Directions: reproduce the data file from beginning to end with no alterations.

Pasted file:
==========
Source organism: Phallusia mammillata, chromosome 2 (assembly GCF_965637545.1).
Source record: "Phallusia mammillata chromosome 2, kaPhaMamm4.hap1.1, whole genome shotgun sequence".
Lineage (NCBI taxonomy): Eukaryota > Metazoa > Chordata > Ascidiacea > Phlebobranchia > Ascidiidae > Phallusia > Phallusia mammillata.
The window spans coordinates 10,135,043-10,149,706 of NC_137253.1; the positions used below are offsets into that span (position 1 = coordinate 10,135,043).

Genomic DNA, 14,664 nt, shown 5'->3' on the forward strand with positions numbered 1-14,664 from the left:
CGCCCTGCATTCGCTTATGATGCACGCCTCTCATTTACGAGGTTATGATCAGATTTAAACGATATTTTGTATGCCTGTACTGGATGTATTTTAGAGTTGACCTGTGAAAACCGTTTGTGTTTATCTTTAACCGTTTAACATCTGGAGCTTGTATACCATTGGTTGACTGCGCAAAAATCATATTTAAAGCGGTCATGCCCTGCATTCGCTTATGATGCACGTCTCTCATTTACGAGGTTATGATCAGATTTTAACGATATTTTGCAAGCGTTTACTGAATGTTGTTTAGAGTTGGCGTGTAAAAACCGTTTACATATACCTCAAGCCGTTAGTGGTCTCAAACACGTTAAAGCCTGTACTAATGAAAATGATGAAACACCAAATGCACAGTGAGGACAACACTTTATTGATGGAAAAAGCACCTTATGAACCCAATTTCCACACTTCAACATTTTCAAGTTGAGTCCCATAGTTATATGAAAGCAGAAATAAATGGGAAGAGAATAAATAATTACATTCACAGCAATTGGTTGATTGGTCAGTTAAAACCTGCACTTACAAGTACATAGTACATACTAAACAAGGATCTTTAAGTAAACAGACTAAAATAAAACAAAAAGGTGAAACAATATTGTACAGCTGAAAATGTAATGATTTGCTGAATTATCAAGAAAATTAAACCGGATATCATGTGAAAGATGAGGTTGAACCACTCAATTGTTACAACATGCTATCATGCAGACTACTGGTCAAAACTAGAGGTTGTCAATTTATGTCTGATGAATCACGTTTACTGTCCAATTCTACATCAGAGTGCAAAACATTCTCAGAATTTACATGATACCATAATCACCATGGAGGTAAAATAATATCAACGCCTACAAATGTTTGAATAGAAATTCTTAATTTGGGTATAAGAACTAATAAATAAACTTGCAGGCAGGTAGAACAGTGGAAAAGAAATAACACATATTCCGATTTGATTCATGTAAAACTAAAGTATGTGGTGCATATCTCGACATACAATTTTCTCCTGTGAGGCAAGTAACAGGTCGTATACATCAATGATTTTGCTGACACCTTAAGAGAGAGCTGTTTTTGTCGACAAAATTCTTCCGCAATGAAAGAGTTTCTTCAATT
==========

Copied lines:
Source organism: Phallusia mammillata, chromosome 2 (assembly GCF_965637545.1).
Source record: "Phallusia mammillata chromosome 2, kaPhaMamm4.hap1.1, whole genome shotgun sequence".
Lineage (NCBI taxonomy): Eukaryota > Metazoa > Chordata > Ascidiacea > Phlebobranchia > Ascidiidae > Phallusia > Phallusia mammillata.
The window spans coordinates 10,135,043-10,149,706 of NC_137253.1; the positions used below are offsets into that span (position 1 = coordinate 10,135,043).

Genomic DNA, 14,664 nt, shown 5'->3' on the forward strand with positions numbered 1-14,664 from the left:
CGCCCTGCATTCGCTTATGATGCACGCCTCTCATTTACGAGGTTATGATCAGATTTAAACGATATTTTGTATGCCTGTACTGGATGTATTTTAGAGTTGACCTGTGAAAACCGTTTGTGTTTATCTTTAACCGTTTAACATCTGGAGCTTGTATACCATTGGTTGACTGCGCAAAAATCATATTTAAAGCGGTCATGCCCTGCATTCGCTTATGATGCACGTCTCTCATTTACGAGGTTATGATCAGATTTTAACGATATTTTGCAAGCGTTTACTGAATGTTGTTTAGAGTTGGCGTGTAAAAACCGTTTACATATACCTCAAGCCGTTAGTGGTCTCAAACACGTTAAAGCCTGTACTAATGAAAATGATGAAACACCAAATGCACAGTGAGGACAACACTTTATTGATGGAAAAAGCACCTTATGAACCCAATTTCCACACTTCAACATTTTCAAGTTGAGTCCCATAGTTATATGAAAGCAGAAATAAATGGGAAGAGAATAAATAATTACATTCACAGCAATTGGTTGATTGGTCAGTTAAAACCTGCACTTACAAGTACATAGTACATACTAAACAAGGATCTTTAAGTAAACAGACTAAAATAAAACAAAAAGGTGAAACAATATTGTACAGCTGAAAATGTAATGATTTGCTGAATTATCAAGAAAATTAAACCGGATATCATGTGAAAGATGAGGTTGAACCACTCAATTGTTACAACATGCTATCATGCAGACTACTGGTCAAAACTAGAGGTTGTCAATTTATGTCTGATGAATCACGTTTACTGTCCAATTCTACATCAGAGTGCAAAACATTCTCAGAATTTACATGATACCATAATCACCATGGAGGTAAAATAATATCAACGCCTACAAATGTTTGAATAGAAATTCTTAATTTGGGTATAAGAACTAATAAATAAACTTGCAGGCAGGTAGAACAGTGGAAAAGAAATAACACATATTCCGATTTGATTCATGTAAAACTAAAGTATGTGGTGCATATCTCGACATACAATTTTCTCCTGTGAGGCAAGTAACAGGTCGTATACATCAATGATTTTGCTGACACCTTAAGAGAGAGCTGTTTTTGTCGACAAAATTCTTCCGCAATGAAAGAGTTTCTTCAATT